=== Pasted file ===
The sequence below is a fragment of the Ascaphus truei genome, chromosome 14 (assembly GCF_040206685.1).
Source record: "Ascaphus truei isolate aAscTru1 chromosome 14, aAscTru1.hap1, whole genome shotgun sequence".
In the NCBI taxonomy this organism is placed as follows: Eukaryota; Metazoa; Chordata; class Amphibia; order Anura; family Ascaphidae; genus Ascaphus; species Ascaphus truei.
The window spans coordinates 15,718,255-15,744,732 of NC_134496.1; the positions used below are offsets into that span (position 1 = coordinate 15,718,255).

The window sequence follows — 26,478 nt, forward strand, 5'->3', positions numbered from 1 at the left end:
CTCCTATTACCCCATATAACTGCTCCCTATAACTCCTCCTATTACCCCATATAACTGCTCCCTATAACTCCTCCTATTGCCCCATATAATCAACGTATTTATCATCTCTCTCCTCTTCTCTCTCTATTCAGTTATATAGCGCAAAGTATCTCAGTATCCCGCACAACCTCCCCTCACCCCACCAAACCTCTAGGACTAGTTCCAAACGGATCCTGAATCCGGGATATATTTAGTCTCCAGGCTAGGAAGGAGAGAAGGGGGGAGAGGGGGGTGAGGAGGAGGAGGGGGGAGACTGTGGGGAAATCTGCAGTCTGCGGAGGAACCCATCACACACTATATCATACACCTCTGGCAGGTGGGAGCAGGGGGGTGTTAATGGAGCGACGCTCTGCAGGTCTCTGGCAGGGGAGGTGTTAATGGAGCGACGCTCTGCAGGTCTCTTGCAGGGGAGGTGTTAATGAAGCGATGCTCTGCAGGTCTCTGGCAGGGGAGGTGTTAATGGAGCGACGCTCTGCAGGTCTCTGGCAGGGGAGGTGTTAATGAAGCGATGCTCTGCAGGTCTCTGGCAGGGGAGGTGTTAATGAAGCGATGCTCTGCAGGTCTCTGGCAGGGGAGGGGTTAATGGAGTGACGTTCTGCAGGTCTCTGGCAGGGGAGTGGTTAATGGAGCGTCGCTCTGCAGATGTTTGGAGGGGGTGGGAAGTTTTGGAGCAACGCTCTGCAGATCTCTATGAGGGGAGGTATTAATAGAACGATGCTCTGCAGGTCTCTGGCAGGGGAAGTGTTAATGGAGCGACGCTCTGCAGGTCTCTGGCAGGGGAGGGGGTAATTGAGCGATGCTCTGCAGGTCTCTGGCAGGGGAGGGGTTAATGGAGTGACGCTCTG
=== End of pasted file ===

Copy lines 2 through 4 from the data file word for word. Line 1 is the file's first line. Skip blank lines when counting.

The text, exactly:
Source record: "Ascaphus truei isolate aAscTru1 chromosome 14, aAscTru1.hap1, whole genome shotgun sequence".
In the NCBI taxonomy this organism is placed as follows: Eukaryota; Metazoa; Chordata; class Amphibia; order Anura; family Ascaphidae; genus Ascaphus; species Ascaphus truei.
The window spans coordinates 15,718,255-15,744,732 of NC_134496.1; the positions used below are offsets into that span (position 1 = coordinate 15,718,255).